Examining the implementation of PETTLEP-based imagery in youth soccer-dribbling performance
Basnight, Joshua Steven G.
Purposes: To examine the effect of PETTLEP imagery on performance (dribbling time, error performance, performance time) when it is introduced at different times during the process of learning a soccer skill. Hypotheses: Hypothesis one stated that all groups that take part in the PETTLEP imagery intervention will increase the performance of the soccer players on the dribbling task by decreasing their completion time as well as the number of errors committed by each athlete. Hypothesis two stated that the earliest implemented PETTLEP imagery intervention will show the largest performance increases from the pre-test to the post-test. Methods: Participants were recruited from youth soccer teams. Initially, participants self-reported their sex and age before completing the Movement Imagery Questionnaire-Revised to assess imagery ability (Hall & Martin, 1997). Following, teams completed an adapted version of a soccer-dribbling task (O & Munroe-Chandler, 2008) as a performance assessment three times over the course of the study and physically practiced the task once each week. Imagery Group 1 began practicing a PETTLEP mental imagery program during week one. Imagery Group 2 was scheduled to begin practicing the same program during week three of the study but due to participant attrition, this group was no longer included as a part of the study. The members of the single imagery group were asked to continue practicing PETTLEP mental imagery outside of practice four times per week across the duration of the study. Participants were instructed to document all mental imagery practice sessions in an Imagery Diary to be turned in at the completion of the study. A separate control group practiced four stretches derived from the FIFA 11+ stretching routine (F-Marc, 2003) for the 6-week entirety of the study. Following the post-test, participants completed the MIQ-R (Hall & Martin, 1997) a second time as well as a Post-experimental Manipulation Check to gain more information concerning the participant's imagery use during the study. Results: Participants (N = 8, M age= 11.88 ± 0.35 years) in this study were youth soccer players who participated as a part of Wilmington Hammerheads Youth FC. The initial sample was composed of 68 participants but due to an unexpectedly wet season resulting in the reduction in team practices, the two teams participating as members of imagery group 2 dropped out of the study. As a result of imagery group 2 dropping out of the study, a 2 (Group) x 3 (Session) repeated measures ANOVA was utilized to test the effects of imagery use on dribbling speed. This analysis revealed a non-significant effect for Speed, F(2, 5) = 1.64, p = .28, n2=.40 and Group, F(2, 5) = 5.31, p = .06, n2=.68 However, there was a significant Group x Session interaction (F(2, 12) = 7.19, p < .01). An independent samples t-test indicated that the average member of the stretching (control) group achieved a significantly faster dribbling speed at the second session session (t(6) = 1.68, p < .01, d=1.38) than the average member of imagery group 1. There were no significant differences between the recorded dribbling times of both groups at testing session one (t(6) = -1.90, p = .11, d = 1.47) or three (t(6) = -0.71, p = 0.51, d = 0.56). Although, the effect size for the analysis of the two groups at testing session one (d = 1.47) was found to exceed Cohen's (1988) suggestion for a large effect (d = .80) meaning that these groups had a large difference between dribbling times. At testing session three, Cohen (1988) would classify the differences observed ( d = 0.56) between the recorded dribbling times of imagery group one and the stretching group as a medium effect (d = .50). These results indicate that participants in imagery group one did not perform the soccer-dribbling task significantly faster than the stretching group but there was a large difference in the groups dribbling times across the three testing sessions. A separate, 2 (Group) x 3 (Session) repeated measures ANOVA analysis revealed no significant effects for Errors, F(2, 5) = 5.64, p = .05, n2 = .69 or Group, F(2, 5) = 12.85, p = .01, n2 = .84. Although, there was a significant Group x Session interaction between imagery group 1 and the stretching (control) group (F(2, 12) = 9.30, p < .01). The average member of imagery group 1 reduced the errors that they committed at each testing session. While, the members of the stretching group initially reduced the errors that they committed before returning to their baseline level of 1.00 errors committed per attempt of the soccer-dribbling task. A 2 (Group) x 3 (Session) repeated measures ANOVA was utilized to test the effects of imagery use on the performance time of the average participant in each group. This analysis revealed a non-significant effect for Performance time, F(2, 5) = 0.48, p = .65, n2=.16 and Group, F(2, 5) = 3.54, p = .11, n2=.59. In this instance, there was a significant Group x Session interaction (F(6) = 7.19, p < .01) between the imagery and stretching groups. There were no significant differences in the calculated performance times that it took for the two groups of youth soccer players to complete the soccer-dribbling task at any session but the differences in these times were greatest at the second testing session (t(5) = 2.34, p = .07, d = 2.09). Cohen (1988) would classify the effect size between these groups (d = 2.09) as a large effect (d > .80). This large difference between the performance of the two groups at testing session two, following the introduction of the PETTLEP imagery may suggest that the imagery intervention have had a different effect on the performance of the participants in imagery group than the stretching (control) group (who only physically practiced the task) but this effect did not significant. This study was unable to assess the second hypothesis concerning any differences that may exist between the performances of two groups beginning a PETTLEP imagery intervention after different levels of practice of the soccer-dribbling task in question as both teams assigned to this condition dropped out of the study before they undergoing the PETTLEP imagery intervention. Conclusion: Due to the attrition of 88% of the initial sample, this study was unable to assess the differing affects of PETTLEP mental imagery on soccer-dribbling performance when it is introduced at multiple time periods throughout the process of learning a technical soccer task. It is hoped that future researchers will continue the study of this topic in an attempt to fill the large hole in the field concerning the best time to implement a mental imagery program as a form of physical performance enhancement (Smith et al., 2007). This information will allow researchers to provide coaches, parents and athletes with a guideline for the most effective time when practicing a new skill to begin practicing mental imagery in an effort to improve performance to the greatest degree.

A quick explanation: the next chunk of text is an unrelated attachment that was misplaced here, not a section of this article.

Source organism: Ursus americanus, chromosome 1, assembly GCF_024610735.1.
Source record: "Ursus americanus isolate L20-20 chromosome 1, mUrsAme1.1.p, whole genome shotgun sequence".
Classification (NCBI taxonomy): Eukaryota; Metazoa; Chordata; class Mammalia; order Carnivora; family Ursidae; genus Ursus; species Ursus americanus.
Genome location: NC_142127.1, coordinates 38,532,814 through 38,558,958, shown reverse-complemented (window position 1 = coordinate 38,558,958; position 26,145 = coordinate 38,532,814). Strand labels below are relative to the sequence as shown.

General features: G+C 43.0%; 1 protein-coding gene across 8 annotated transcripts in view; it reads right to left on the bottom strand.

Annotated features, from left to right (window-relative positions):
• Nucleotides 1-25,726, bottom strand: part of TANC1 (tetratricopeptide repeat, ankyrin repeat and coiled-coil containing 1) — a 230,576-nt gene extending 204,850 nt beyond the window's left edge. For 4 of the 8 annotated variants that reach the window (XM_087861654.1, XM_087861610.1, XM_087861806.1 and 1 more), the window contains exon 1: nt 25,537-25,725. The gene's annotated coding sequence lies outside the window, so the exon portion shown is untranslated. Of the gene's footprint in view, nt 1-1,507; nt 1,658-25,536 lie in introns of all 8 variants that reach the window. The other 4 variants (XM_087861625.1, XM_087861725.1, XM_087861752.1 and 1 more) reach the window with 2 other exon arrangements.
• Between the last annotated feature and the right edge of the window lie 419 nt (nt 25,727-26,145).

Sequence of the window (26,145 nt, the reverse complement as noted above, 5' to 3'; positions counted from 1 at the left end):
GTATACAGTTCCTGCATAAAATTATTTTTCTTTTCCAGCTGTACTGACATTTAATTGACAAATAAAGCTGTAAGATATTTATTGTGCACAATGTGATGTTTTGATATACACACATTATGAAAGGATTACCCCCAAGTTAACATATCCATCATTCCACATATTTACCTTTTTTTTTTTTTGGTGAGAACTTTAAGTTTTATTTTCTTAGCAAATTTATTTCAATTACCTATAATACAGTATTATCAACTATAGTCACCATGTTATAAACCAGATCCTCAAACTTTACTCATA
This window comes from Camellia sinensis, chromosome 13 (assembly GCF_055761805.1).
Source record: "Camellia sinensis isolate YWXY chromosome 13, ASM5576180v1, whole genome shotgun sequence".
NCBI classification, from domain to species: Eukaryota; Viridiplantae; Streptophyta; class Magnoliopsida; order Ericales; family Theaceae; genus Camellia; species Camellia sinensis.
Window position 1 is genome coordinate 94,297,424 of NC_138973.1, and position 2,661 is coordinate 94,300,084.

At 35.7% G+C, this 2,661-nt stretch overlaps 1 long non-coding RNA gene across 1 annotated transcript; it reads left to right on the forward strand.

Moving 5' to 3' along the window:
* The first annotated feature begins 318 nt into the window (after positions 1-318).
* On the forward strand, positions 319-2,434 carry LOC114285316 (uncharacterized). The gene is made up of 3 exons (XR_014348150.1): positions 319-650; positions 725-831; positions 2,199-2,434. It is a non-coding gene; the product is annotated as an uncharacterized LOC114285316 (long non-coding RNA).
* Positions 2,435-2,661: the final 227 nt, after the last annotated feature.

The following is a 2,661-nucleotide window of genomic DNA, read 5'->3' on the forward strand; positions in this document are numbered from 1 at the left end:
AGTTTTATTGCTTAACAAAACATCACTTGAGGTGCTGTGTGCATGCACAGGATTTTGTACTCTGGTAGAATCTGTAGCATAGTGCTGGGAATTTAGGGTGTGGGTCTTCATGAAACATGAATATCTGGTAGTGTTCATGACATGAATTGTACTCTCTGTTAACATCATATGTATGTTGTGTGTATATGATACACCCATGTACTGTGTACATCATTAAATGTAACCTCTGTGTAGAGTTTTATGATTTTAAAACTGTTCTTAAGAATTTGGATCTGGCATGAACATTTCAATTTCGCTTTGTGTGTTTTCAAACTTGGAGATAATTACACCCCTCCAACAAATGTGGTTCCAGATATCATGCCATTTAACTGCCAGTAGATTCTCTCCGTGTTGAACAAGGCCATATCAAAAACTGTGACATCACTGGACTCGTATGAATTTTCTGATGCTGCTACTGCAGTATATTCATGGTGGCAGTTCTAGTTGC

Basnight, Joshua Steven G.. (May 2016). Examining the implementation of PETTLEP-based imagery in youth soccer-dribbling performance (Master's Thesis, East Carolina University). Retrieved from the Scholarship. (http://hdl.handle.net/10342/5315.)
Basnight, Joshua Steven G.. Examining the implementation of PETTLEP-based imagery in youth soccer-dribbling performance. Master's Thesis. East Carolina University, May 2016. The Scholarship. http://hdl.handle.net/10342/5315. October 25, 2020.
Basnight, Joshua Steven G., “Examining the implementation of PETTLEP-based imagery in youth soccer-dribbling performance” (Master's Thesis., East Carolina University, May 2016).
Basnight, Joshua Steven G.. Examining the implementation of PETTLEP-based imagery in youth soccer-dribbling performance [Master's Thesis]. Greenville, NC: East Carolina University; May 2016.
East Carolina University